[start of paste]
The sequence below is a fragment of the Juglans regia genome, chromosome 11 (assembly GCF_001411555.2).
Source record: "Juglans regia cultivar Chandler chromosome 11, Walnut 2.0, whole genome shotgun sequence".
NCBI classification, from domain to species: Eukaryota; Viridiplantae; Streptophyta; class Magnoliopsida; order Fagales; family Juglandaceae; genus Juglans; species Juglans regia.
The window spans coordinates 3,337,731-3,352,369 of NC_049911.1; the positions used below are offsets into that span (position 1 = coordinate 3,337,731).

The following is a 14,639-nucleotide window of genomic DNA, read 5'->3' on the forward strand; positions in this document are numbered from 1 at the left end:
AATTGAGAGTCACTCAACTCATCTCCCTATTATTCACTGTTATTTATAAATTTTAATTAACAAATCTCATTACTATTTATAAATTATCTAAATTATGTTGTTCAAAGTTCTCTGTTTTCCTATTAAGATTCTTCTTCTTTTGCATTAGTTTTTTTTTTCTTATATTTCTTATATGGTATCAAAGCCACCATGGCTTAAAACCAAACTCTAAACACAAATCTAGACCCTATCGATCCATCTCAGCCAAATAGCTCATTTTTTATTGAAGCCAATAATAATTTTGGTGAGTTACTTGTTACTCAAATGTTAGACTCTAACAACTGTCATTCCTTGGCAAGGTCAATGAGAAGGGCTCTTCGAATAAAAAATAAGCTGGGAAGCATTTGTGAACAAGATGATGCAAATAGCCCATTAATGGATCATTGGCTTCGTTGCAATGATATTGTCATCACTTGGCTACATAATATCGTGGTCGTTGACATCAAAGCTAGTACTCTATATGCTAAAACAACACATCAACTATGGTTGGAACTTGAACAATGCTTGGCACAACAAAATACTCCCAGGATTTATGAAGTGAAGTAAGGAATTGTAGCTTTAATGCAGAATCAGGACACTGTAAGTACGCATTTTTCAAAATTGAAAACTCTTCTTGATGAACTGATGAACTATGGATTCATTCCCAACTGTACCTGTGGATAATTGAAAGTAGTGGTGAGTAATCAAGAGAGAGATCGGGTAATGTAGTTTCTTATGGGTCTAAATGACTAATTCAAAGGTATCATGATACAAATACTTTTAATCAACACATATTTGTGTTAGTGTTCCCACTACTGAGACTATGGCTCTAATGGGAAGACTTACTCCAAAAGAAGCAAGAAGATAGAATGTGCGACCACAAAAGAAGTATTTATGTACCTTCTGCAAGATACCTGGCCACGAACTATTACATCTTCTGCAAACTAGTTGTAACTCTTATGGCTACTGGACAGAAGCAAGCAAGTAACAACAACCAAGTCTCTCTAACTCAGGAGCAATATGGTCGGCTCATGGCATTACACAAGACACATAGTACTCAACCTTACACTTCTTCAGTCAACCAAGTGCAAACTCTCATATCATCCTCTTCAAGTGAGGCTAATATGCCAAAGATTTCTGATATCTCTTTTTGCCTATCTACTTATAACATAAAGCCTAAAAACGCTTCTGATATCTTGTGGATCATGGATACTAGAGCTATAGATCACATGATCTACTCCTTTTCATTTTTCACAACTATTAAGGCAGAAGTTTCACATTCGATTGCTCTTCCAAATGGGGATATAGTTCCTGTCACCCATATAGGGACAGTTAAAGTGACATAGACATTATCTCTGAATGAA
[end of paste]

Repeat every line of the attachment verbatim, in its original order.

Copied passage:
The sequence below is a fragment of the Juglans regia genome, chromosome 11 (assembly GCF_001411555.2).
Source record: "Juglans regia cultivar Chandler chromosome 11, Walnut 2.0, whole genome shotgun sequence".
NCBI classification, from domain to species: Eukaryota; Viridiplantae; Streptophyta; class Magnoliopsida; order Fagales; family Juglandaceae; genus Juglans; species Juglans regia.
The window spans coordinates 3,337,731-3,352,369 of NC_049911.1; the positions used below are offsets into that span (position 1 = coordinate 3,337,731).

The following is a 14,639-nucleotide window of genomic DNA, read 5'->3' on the forward strand; positions in this document are numbered from 1 at the left end:
AATTGAGAGTCACTCAACTCATCTCCCTATTATTCACTGTTATTTATAAATTTTAATTAACAAATCTCATTACTATTTATAAATTATCTAAATTATGTTGTTCAAAGTTCTCTGTTTTCCTATTAAGATTCTTCTTCTTTTGCATTAGTTTTTTTTTTCTTATATTTCTTATATGGTATCAAAGCCACCATGGCTTAAAACCAAACTCTAAACACAAATCTAGACCCTATCGATCCATCTCAGCCAAATAGCTCATTTTTTATTGAAGCCAATAATAATTTTGGTGAGTTACTTGTTACTCAAATGTTAGACTCTAACAACTGTCATTCCTTGGCAAGGTCAATGAGAAGGGCTCTTCGAATAAAAAATAAGCTGGGAAGCATTTGTGAACAAGATGATGCAAATAGCCCATTAATGGATCATTGGCTTCGTTGCAATGATATTGTCATCACTTGGCTACATAATATCGTGGTCGTTGACATCAAAGCTAGTACTCTATATGCTAAAACAACACATCAACTATGGTTGGAACTTGAACAATGCTTGGCACAACAAAATACTCCCAGGATTTATGAAGTGAAGTAAGGAATTGTAGCTTTAATGCAGAATCAGGACACTGTAAGTACGCATTTTTCAAAATTGAAAACTCTTCTTGATGAACTGATGAACTATGGATTCATTCCCAACTGTACCTGTGGATAATTGAAAGTAGTGGTGAGTAATCAAGAGAGAGATCGGGTAATGTAGTTTCTTATGGGTCTAAATGACTAATTCAAAGGTATCATGATACAAATACTTTTAATCAACACATATTTGTGTTAGTGTTCCCACTACTGAGACTATGGCTCTAATGGGAAGACTTACTCCAAAAGAAGCAAGAAGATAGAATGTGCGACCACAAAAGAAGTATTTATGTACCTTCTGCAAGATACCTGGCCACGAACTATTACATCTTCTGCAAACTAGTTGTAACTCTTATGGCTACTGGACAGAAGCAAGCAAGTAACAACAACCAAGTCTCTCTAACTCAGGAGCAATATGGTCGGCTCATGGCATTACACAAGACACATAGTACTCAACCTTACACTTCTTCAGTCAACCAAGTGCAAACTCTCATATCATCCTCTTCAAGTGAGGCTAATATGCCAAAGATTTCTGATATCTCTTTTTGCCTATCTACTTATAACATAAAGCCTAAAAACGCTTCTGATATCTTGTGGATCATGGATACTAGAGCTATAGATCACATGATCTACTCCTTTTCATTTTTCACAACTATTAAGGCAGAAGTTTCACATTCGATTGCTCTTCCAAATGGGGATATAGTTCCTGTCACCCATATAGGGACAGTTAAAGTGACATAGACATTATCTCTGAATGAA